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Discussion Starter #1 (Edited)
People have asked, and I stumbled across more information this morning, while digging around for something else.

Looks as if hard copies might be available quite soon.

The color use is quite lavish, and I was very surprised how much I, myself, enjoyed it.

Who knows? If I live another century or so, all this fooling around might actually break even!!

They added around 100 pages, and some of the notations explaining it's not an industrial history got back in, after only 25 or so years!!

In short, at a very attractive price, it LOOKS LIKE (but I do not KNOW that!!) it might be what was envisioned a quarter century ago.






Some links to the Skyhorse book, THE ESSENTIAL M1 GARAND:

https://skyhorse-us.imgix.net/covers/9781510740129.jpg?auto=format&w=298

https://images-na.ssl-images-amazon.com/images/I/91Kux5SPQWL.jpg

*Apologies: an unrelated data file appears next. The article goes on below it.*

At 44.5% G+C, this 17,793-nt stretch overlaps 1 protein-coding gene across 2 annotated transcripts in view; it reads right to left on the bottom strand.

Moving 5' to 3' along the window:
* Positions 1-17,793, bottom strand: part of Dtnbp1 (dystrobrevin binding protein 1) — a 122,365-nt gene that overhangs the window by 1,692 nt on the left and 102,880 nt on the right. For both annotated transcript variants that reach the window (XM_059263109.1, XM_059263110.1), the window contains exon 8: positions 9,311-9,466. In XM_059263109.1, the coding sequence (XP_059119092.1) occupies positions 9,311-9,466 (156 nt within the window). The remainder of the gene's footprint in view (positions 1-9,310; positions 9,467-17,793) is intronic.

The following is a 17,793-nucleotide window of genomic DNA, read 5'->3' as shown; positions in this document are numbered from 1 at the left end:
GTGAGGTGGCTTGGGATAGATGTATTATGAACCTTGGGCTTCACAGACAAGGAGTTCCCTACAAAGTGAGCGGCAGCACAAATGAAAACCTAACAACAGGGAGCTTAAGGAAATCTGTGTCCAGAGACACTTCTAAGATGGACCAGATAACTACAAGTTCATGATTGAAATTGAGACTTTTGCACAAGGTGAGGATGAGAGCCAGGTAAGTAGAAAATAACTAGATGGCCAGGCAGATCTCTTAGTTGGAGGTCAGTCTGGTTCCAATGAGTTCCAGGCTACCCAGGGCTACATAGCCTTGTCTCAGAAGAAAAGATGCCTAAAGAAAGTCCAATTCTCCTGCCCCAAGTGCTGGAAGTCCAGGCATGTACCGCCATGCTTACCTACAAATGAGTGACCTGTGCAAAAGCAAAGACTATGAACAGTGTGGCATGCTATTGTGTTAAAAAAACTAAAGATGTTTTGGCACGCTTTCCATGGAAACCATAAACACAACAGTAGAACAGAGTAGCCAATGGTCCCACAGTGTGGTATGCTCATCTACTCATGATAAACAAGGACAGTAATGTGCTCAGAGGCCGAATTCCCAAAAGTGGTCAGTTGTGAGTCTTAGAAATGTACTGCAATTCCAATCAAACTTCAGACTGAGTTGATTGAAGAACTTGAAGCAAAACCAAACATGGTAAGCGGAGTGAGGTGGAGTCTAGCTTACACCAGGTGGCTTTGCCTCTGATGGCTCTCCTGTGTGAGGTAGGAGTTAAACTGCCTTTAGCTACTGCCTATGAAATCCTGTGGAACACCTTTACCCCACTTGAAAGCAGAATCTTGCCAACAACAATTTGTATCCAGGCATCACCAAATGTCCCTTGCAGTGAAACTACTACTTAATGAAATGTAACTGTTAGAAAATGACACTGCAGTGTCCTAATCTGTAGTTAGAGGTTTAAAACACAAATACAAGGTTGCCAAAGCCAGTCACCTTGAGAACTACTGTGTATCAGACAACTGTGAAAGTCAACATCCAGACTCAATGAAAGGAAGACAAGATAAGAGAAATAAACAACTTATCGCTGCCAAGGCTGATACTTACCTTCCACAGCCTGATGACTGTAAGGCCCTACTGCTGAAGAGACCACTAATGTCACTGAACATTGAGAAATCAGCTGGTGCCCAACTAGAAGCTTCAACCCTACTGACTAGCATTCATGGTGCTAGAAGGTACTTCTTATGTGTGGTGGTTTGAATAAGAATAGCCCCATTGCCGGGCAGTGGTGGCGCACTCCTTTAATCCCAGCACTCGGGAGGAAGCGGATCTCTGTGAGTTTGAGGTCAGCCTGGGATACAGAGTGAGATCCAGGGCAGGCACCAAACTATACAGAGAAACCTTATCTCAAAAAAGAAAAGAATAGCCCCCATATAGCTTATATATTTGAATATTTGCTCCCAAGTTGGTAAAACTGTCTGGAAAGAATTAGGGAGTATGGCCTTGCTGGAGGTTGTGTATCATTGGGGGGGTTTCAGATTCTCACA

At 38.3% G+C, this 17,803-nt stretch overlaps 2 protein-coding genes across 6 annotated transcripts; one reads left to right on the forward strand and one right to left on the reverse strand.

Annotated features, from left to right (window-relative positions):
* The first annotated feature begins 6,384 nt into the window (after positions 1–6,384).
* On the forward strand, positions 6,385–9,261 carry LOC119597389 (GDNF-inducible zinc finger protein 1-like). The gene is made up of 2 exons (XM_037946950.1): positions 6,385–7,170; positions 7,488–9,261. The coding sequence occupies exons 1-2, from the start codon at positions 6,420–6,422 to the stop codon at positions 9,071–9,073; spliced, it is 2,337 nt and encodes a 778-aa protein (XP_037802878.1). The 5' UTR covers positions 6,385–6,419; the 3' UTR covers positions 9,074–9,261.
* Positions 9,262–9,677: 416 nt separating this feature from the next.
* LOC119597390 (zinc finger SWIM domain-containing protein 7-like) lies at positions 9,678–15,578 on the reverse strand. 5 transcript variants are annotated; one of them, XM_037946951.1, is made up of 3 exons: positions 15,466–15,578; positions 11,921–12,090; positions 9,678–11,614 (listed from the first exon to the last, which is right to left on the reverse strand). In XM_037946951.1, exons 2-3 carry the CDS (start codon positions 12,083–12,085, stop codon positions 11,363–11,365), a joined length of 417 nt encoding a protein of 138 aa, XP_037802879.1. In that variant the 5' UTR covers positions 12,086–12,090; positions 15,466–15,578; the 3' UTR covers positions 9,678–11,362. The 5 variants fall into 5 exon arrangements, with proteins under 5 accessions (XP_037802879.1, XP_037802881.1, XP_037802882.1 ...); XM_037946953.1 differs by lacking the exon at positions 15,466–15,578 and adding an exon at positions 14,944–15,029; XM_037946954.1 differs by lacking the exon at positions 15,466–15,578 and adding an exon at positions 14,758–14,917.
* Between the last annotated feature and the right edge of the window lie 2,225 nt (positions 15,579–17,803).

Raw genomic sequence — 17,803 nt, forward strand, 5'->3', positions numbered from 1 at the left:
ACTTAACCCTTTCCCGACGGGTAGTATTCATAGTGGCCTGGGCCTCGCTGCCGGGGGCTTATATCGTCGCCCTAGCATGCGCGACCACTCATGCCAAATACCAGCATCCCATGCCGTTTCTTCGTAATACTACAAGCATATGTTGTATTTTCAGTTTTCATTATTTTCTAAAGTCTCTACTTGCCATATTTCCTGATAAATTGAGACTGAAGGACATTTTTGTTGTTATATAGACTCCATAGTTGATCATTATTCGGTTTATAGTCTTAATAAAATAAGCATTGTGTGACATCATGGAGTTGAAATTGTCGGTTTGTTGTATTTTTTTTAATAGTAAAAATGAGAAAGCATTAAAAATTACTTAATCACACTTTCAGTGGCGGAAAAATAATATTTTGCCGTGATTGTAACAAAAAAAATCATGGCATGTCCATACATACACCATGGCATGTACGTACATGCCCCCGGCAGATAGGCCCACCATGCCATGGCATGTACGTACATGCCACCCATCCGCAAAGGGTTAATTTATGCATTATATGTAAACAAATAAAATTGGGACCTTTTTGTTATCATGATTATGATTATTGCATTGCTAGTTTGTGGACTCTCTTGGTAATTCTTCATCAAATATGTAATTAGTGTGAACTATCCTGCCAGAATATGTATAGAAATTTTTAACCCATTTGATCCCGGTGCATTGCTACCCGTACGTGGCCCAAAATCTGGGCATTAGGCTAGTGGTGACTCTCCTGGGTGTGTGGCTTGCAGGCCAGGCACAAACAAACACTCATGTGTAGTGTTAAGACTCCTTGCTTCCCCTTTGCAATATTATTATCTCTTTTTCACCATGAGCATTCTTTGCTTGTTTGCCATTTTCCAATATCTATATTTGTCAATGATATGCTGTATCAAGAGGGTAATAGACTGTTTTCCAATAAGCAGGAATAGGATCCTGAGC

https://d28hgpri8am2if.cloudfront.net/book_images/onix/interior_spreads/9781510740129/the-essential-m1-garand-9781510740129.in04.jpg

https://d28hgpri8am2if.cloudfront.net/book_images/onix/interior_spreads/9781510740129/the-essential-m1-garand-9781510740129.in06.jpg

https://d28hgpri8am2if.cloudfront.net/book_images/onix/interior_spreads/9781510740129/the-essential-m1-garand-9781510740129.in05.jpg

https://d28hgpri8am2if.cloudfront.net/book_images/onix/interior_spreads/9781510740129/the-essential-m1-garand-9781510740129.in01.jpg

https://d28hgpri8am2if.cloudfront.net/book_images/onix/interior_spreads/9781510740129/the-essential-m1-garand-9781510740129.in02.jpg